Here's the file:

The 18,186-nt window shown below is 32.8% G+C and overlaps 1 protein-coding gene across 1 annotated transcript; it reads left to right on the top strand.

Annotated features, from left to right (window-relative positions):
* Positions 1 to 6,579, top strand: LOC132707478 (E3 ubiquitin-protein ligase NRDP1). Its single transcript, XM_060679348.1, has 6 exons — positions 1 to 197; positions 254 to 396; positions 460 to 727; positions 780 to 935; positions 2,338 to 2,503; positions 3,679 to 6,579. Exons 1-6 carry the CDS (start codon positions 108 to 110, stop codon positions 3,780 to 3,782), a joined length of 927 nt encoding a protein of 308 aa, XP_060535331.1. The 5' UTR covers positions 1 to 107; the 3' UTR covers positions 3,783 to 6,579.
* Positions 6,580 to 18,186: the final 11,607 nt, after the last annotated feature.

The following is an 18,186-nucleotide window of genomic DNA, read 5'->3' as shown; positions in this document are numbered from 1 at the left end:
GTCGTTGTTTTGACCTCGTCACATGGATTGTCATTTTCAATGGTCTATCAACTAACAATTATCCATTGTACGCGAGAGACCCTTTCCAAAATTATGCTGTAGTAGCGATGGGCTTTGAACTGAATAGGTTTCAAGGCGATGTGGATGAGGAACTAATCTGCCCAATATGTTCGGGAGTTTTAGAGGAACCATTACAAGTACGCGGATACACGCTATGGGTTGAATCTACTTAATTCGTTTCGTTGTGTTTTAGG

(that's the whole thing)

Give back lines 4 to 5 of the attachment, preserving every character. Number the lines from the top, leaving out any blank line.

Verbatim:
* Positions 6,580 to 18,186: the final 11,607 nt, after the last annotated feature.

The following is an 18,186-nucleotide window of genomic DNA, read 5'->3' as shown; positions in this document are numbered from 1 at the left end: